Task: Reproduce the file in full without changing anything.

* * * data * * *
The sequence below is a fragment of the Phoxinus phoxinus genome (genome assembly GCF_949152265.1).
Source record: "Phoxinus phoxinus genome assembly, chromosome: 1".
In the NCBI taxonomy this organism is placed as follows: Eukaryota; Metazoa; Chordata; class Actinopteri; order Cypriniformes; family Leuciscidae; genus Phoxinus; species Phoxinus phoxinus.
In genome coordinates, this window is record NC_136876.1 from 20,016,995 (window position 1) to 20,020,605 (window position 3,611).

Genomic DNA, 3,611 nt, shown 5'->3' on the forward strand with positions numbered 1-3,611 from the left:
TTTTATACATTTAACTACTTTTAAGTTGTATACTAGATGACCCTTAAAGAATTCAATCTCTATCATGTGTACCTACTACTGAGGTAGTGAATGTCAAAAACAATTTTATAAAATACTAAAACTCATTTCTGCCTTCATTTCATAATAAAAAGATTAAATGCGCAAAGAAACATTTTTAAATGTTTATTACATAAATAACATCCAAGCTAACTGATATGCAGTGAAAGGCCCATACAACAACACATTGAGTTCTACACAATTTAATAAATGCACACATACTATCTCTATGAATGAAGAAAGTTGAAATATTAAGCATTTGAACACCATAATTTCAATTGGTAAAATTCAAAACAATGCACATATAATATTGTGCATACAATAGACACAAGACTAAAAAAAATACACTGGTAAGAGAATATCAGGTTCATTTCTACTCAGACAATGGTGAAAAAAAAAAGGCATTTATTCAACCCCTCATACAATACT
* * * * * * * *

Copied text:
The sequence below is a fragment of the Phoxinus phoxinus genome (genome assembly GCF_949152265.1).
Source record: "Phoxinus phoxinus genome assembly, chromosome: 1".
In the NCBI taxonomy this organism is placed as follows: Eukaryota; Metazoa; Chordata; class Actinopteri; order Cypriniformes; family Leuciscidae; genus Phoxinus; species Phoxinus phoxinus.
In genome coordinates, this window is record NC_136876.1 from 20,016,995 (window position 1) to 20,020,605 (window position 3,611).

Genomic DNA, 3,611 nt, shown 5'->3' on the forward strand with positions numbered 1-3,611 from the left:
TTTTATACATTTAACTACTTTTAAGTTGTATACTAGATGACCCTTAAAGAATTCAATCTCTATCATGTGTACCTACTACTGAGGTAGTGAATGTCAAAAACAATTTTATAAAATACTAAAACTCATTTCTGCCTTCATTTCATAATAAAAAGATTAAATGCGCAAAGAAACATTTTTAAATGTTTATTACATAAATAACATCCAAGCTAACTGATATGCAGTGAAAGGCCCATACAACAACACATTGAGTTCTACACAATTTAATAAATGCACACATACTATCTCTATGAATGAAGAAAGTTGAAATATTAAGCATTTGAACACCATAATTTCAATTGGTAAAATTCAAAACAATGCACATATAATATTGTGCATACAATAGACACAAGACTAAAAAAAATACACTGGTAAGAGAATATCAGGTTCATTTCTACTCAGACAATGGTGAAAAAAAAAAGGCATTTATTCAACCCCTCATACAATACT